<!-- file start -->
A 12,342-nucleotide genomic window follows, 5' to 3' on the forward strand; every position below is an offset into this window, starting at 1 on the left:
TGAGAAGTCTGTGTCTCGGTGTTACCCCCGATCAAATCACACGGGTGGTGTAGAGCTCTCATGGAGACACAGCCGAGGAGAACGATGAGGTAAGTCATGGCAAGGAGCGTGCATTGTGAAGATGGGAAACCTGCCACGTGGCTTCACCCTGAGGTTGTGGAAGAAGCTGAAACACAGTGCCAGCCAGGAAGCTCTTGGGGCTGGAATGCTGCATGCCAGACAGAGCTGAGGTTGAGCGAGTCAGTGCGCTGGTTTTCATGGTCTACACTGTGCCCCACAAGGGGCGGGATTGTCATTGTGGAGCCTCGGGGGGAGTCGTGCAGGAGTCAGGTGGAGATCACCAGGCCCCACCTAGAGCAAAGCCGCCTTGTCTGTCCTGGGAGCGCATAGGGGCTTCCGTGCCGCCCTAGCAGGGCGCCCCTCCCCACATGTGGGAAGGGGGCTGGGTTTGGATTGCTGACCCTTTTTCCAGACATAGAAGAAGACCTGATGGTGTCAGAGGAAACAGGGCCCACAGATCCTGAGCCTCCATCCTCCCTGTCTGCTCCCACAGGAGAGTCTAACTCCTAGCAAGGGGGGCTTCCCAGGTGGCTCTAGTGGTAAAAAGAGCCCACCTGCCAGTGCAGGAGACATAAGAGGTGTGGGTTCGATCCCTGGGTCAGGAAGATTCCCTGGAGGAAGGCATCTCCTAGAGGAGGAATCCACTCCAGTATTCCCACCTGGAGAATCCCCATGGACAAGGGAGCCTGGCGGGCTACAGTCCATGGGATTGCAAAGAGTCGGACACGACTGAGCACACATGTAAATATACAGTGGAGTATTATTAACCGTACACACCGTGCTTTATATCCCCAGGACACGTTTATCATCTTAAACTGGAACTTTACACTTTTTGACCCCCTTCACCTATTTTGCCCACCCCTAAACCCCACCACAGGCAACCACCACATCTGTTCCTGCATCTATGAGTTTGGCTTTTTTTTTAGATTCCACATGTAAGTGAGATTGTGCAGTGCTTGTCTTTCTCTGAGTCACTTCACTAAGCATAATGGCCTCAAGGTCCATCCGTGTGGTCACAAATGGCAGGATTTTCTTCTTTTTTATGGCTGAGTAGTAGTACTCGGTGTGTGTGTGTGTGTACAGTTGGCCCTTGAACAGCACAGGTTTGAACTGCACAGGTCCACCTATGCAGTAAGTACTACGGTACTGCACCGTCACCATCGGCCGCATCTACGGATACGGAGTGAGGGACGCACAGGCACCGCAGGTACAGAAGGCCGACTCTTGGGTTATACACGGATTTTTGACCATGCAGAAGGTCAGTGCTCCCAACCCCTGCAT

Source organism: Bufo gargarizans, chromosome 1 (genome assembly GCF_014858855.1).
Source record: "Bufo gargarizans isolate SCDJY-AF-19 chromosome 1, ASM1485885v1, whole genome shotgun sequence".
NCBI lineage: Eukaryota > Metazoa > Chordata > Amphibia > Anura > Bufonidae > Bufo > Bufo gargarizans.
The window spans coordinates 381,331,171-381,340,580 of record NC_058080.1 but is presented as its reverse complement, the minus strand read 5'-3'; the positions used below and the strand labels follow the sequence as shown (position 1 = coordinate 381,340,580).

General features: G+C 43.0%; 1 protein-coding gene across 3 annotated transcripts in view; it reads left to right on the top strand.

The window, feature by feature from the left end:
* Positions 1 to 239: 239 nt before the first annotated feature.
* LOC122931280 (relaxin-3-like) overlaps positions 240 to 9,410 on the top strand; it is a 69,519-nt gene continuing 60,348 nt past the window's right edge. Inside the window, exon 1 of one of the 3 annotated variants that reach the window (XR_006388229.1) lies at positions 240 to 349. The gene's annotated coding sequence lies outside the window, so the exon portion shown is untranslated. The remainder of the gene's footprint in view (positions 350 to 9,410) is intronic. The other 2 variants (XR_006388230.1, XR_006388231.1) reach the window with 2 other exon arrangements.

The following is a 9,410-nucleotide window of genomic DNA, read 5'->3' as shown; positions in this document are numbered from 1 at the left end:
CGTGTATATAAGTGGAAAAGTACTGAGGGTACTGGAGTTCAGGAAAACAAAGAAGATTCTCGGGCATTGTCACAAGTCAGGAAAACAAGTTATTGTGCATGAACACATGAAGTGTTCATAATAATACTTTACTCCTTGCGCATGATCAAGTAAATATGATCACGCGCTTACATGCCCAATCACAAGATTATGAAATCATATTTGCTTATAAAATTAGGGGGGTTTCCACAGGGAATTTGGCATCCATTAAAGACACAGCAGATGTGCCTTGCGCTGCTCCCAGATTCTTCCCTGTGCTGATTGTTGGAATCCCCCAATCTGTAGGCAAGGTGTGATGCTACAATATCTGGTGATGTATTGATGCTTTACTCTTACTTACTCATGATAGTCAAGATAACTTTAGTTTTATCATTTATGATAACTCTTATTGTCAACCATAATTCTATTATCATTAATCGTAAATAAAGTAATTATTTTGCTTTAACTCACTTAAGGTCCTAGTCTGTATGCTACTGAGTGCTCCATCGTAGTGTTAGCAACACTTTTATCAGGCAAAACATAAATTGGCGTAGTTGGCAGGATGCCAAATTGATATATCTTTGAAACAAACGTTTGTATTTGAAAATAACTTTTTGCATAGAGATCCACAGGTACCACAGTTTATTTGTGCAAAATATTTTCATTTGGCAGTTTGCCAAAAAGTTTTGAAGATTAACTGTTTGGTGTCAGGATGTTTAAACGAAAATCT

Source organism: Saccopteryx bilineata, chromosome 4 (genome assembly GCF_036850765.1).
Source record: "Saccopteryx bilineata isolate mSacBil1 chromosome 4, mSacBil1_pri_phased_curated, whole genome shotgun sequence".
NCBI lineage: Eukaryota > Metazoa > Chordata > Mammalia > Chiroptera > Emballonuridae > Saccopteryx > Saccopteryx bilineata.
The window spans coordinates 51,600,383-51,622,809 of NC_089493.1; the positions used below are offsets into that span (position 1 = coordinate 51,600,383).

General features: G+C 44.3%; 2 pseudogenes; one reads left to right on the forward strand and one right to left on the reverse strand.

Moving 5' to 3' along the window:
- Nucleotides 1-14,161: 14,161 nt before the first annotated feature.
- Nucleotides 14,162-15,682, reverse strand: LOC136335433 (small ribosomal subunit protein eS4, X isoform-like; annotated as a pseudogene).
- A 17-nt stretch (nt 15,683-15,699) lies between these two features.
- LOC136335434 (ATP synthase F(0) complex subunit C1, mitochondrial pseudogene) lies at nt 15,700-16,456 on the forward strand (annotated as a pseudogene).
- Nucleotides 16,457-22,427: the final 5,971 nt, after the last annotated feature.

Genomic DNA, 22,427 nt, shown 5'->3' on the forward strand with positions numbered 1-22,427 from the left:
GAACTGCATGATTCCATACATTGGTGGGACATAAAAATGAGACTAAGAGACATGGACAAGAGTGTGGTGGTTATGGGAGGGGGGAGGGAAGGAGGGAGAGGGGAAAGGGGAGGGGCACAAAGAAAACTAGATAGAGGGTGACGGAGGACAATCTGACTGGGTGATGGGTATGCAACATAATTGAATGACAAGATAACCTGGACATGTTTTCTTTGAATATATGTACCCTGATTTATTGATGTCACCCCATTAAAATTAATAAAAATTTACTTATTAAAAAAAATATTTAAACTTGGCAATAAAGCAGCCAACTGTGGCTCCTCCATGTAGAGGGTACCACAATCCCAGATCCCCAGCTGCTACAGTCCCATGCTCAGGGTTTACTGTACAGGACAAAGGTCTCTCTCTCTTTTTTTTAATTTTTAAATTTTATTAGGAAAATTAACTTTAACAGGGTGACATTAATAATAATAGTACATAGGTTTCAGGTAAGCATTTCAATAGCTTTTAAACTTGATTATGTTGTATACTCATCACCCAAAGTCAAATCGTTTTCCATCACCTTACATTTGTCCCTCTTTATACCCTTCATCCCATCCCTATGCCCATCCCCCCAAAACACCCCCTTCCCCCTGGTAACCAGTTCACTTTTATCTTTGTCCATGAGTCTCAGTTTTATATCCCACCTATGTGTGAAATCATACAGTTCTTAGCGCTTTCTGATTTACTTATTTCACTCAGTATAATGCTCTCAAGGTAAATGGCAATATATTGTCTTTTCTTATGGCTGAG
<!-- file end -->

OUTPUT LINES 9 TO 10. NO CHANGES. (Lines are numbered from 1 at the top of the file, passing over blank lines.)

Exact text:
* Positions 1 to 239: 239 nt before the first annotated feature.
* LOC122931280 (relaxin-3-like) overlaps positions 240 to 9,410 on the top strand; it is a 69,519-nt gene continuing 60,348 nt past the window's right edge. Inside the window, exon 1 of one of the 3 annotated variants that reach the window (XR_006388229.1) lies at positions 240 to 349. The gene's annotated coding sequence lies outside the window, so the exon portion shown is untranslated. The remainder of the gene's footprint in view (positions 350 to 9,410) is intronic. The other 2 variants (XR_006388230.1, XR_006388231.1) reach the window with 2 other exon arrangements.